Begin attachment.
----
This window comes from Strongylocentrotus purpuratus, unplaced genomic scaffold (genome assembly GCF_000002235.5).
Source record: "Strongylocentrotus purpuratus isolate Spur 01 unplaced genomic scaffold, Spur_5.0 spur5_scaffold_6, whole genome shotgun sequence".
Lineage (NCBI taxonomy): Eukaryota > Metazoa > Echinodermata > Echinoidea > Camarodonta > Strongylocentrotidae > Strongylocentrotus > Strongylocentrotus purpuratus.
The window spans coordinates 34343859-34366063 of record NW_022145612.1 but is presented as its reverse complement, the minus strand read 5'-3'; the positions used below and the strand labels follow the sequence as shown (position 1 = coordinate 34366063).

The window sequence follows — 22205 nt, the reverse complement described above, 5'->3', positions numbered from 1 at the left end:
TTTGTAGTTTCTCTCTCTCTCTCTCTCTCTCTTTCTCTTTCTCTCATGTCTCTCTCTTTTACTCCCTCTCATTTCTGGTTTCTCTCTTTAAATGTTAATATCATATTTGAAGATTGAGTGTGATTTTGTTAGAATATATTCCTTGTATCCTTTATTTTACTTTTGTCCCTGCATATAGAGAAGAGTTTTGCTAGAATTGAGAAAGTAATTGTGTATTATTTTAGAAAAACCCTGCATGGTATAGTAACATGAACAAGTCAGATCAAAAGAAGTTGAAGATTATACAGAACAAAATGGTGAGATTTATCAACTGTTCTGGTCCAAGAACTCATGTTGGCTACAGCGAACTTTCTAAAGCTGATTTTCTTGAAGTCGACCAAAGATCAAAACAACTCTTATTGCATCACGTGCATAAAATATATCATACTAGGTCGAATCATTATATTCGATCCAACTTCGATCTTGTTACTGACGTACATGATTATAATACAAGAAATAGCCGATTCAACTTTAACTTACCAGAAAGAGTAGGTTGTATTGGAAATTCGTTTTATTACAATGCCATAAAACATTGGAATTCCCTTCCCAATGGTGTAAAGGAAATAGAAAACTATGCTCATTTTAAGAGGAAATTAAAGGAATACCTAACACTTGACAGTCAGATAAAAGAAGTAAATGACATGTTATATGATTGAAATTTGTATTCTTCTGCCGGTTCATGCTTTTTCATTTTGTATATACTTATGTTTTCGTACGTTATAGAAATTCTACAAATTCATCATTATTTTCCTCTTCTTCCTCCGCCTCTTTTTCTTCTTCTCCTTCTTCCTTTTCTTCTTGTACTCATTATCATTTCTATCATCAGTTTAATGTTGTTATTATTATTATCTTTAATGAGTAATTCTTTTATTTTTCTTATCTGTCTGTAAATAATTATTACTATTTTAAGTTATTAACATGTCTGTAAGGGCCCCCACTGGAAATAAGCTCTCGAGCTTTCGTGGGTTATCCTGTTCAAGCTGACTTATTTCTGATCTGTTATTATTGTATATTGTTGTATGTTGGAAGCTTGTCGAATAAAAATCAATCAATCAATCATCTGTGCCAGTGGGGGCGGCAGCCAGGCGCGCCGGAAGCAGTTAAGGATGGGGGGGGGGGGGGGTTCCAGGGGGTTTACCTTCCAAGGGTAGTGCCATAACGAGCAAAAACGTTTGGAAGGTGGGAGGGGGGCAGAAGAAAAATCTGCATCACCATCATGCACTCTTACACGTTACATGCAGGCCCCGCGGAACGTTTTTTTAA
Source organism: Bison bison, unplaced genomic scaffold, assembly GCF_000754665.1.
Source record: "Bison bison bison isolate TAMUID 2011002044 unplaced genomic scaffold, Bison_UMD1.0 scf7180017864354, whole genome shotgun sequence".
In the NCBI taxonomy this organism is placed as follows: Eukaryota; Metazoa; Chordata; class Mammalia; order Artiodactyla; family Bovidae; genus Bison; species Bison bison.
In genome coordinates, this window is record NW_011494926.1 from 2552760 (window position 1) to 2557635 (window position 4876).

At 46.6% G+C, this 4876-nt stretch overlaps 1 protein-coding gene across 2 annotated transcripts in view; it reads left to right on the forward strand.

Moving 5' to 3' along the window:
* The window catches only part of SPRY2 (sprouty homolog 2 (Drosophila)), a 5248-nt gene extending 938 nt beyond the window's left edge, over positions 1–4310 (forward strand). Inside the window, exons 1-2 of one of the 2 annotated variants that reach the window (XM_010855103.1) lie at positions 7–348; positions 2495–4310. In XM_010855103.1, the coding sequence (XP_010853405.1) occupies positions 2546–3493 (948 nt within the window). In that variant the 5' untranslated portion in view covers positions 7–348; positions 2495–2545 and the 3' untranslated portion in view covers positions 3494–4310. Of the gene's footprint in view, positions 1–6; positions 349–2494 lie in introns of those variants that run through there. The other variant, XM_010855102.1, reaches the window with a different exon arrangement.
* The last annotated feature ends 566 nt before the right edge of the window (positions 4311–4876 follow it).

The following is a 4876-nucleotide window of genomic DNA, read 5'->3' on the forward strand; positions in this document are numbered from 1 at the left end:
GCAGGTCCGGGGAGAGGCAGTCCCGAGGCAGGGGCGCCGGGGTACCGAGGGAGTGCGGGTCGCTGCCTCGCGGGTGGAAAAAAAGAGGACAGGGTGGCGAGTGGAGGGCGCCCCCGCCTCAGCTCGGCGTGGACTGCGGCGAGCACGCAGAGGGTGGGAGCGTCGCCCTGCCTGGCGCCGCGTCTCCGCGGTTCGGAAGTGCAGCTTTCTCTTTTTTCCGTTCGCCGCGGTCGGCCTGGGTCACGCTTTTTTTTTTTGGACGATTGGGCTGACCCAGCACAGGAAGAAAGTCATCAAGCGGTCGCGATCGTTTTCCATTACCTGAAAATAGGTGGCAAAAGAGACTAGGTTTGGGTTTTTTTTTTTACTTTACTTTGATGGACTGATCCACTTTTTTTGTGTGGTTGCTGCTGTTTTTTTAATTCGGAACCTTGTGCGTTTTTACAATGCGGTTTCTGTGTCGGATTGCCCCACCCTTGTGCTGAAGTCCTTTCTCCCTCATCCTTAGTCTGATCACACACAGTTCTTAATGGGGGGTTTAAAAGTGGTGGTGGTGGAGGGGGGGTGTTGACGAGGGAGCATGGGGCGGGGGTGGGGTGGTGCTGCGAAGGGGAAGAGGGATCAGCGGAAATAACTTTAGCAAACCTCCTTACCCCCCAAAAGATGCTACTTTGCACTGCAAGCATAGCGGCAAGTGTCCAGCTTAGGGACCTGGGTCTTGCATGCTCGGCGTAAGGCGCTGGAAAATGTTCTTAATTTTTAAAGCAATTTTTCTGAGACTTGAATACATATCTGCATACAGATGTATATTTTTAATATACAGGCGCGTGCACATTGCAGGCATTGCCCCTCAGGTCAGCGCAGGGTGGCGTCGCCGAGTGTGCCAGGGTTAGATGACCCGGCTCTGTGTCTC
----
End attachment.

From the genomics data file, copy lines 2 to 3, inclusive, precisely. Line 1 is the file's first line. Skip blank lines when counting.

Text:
Source record: "Strongylocentrotus purpuratus isolate Spur 01 unplaced genomic scaffold, Spur_5.0 spur5_scaffold_6, whole genome shotgun sequence".
Lineage (NCBI taxonomy): Eukaryota > Metazoa > Echinodermata > Echinoidea > Camarodonta > Strongylocentrotidae > Strongylocentrotus > Strongylocentrotus purpuratus.